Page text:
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Iso osi and tcp-ip reference models


computer networks

computer networks

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  • 1. Reference models
  • 2. Objectives • Understand the architecture of Internet with an analogy. • ISO/OSI Reference model • TCP/IP Reference model • Compare ISO/OSI and TCP/IP
  • 3. Analogy: Airline System
  • 4. Horizontal Layering
  • 5. Protocol Layers • To reduce the design complexity, most networks are organized as a stack of layers or levels, each one built upon the one below it. • The purpose of each layer is to offer certain services to the higher layers, shielding those layers from the details of how the offered services are actually implemented.
  • 6. The OSI Reference Model • The model is called the ISO OSI (Open Systems Interconnection) Reference Model because it deals with connecting open systems—that is, systems that are open for communication with other systems.
  • 7. The OSI Reference Model Application Layer Presentation Layer Session Layer Transport Layer Network Layer Data link layer Physical Layer • The seven layers of ISO/OSI model
  • 8. The OSI Reference Model…
  • 9. • The physical layer is concerned with transmitting raw bits over a communication channel. • The design issues here largely deal with – mechanical, electrical, and timing interfaces, and – the physical transmission medium, which lies below the physical layer The Physical Layer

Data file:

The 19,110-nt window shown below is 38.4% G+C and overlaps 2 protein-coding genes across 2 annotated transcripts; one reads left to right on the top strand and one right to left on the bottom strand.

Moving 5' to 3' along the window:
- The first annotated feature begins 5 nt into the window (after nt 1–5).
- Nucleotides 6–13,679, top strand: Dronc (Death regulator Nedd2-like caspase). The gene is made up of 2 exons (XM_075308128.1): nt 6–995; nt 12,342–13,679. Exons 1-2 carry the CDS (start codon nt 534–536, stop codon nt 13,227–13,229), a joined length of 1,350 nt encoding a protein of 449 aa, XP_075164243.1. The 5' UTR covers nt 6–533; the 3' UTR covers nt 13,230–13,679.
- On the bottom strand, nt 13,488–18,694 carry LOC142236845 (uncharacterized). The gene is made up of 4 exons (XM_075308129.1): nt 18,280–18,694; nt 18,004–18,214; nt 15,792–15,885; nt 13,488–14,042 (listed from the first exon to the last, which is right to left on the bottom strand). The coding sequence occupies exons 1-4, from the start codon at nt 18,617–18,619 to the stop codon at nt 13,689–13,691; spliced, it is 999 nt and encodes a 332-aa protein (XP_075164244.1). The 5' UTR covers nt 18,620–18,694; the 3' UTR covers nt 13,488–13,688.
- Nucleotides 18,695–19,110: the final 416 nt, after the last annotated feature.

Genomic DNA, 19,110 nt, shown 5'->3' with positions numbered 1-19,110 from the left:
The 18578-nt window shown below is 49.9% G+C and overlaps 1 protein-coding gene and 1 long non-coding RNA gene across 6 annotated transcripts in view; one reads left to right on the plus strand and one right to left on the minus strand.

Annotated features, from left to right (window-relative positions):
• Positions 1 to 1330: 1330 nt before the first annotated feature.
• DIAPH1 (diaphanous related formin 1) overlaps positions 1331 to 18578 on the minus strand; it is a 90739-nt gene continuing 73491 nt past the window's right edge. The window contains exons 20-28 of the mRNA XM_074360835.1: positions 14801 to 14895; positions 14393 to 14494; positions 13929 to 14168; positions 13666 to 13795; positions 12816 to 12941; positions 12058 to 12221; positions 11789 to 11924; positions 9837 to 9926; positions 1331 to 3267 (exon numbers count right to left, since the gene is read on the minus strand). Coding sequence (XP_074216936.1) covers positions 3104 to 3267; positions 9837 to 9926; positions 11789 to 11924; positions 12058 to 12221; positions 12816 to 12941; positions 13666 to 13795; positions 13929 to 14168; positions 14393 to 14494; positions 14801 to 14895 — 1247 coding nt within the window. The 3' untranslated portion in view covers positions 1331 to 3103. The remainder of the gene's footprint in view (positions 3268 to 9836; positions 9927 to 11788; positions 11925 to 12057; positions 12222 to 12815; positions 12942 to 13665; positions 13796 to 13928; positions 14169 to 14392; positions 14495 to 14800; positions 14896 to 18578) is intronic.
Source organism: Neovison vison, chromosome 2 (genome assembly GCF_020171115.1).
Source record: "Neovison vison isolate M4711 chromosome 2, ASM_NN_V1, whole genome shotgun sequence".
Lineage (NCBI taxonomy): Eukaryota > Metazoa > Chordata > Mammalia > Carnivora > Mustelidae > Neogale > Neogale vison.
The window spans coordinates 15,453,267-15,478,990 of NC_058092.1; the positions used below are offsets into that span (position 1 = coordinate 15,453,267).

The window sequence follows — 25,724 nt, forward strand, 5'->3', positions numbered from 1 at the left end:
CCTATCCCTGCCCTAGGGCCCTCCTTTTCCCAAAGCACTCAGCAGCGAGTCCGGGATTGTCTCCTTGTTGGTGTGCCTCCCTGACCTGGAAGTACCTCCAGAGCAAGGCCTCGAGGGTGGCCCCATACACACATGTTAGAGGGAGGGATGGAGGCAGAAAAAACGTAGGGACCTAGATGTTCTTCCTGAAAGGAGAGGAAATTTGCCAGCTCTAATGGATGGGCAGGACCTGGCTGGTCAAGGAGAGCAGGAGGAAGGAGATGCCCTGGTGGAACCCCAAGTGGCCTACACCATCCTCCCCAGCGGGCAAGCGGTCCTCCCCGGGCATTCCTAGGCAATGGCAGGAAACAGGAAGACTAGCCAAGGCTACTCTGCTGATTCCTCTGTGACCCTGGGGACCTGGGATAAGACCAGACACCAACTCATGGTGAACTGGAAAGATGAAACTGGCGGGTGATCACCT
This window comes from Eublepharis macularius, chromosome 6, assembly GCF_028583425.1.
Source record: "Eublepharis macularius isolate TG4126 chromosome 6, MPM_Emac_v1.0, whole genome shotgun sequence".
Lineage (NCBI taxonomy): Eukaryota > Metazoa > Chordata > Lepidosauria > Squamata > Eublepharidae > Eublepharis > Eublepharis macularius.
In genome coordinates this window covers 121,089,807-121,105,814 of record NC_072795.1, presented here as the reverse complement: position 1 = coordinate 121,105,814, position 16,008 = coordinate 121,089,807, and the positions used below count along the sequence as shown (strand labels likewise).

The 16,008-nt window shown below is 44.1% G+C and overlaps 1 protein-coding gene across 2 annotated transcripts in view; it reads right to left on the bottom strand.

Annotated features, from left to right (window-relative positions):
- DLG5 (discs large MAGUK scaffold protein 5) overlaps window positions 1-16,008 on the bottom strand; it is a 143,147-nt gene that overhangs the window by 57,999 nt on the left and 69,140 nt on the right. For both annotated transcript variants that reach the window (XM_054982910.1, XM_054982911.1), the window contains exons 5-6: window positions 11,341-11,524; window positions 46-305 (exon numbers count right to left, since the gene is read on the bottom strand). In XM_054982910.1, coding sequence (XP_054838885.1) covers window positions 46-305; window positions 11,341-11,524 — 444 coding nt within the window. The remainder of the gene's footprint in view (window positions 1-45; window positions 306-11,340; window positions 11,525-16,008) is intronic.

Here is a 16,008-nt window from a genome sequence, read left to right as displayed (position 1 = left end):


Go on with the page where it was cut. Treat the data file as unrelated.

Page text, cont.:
• 10. • The main task of the data link layer is to take a raw transmission facility and transform it into a line that appears free of undetected transmission errors to the network layer. • The sender break the input data up into data frames and transmit the frames sequentially. The Data Link Layer Data Frame1 Frame2 Data Link Layer
  • 11. • The network layer is concerned with controlling the operation of the subnet. • A key design issue is determining how packets are routed from source to destination. The Network Layer
  • 12. • The basic function of the transport layer is to accept data from above, split it up into smaller units if need be, • Pass the DU to the network layer, and ensure that the pieces all arrive correctly at the other end. The Transport Layer DU1 DU2 Data Transport Layer
  • 13. • The session layer allows users on different machines to establish sessions between them. • Dialog control – (keepingtrack of whose turn it is to transmit) • Token management – (preventing two parties from attempting the same critical operation at the same time) and • Synchronization – (checkpointing long transmissions to allow they to continue from where they were after a crash). The Session Layer
  • 14. • Concerned with the syntax and semantics of the information transmitted. The Presentation Layer
  • 15. • The application layer contains a variety of protocols that are commonly needed. • One widely-used appplication protocol is HTTP (HyperText Transfer Protocol), which is the basis for the World Wide Web. • When a browser wants a Web page, it sends the name of the page it wants to the server using HTTP. • The server then sends the page back. • Other application protocols are used for file transfer, electronic mail, and network news. The Application Layer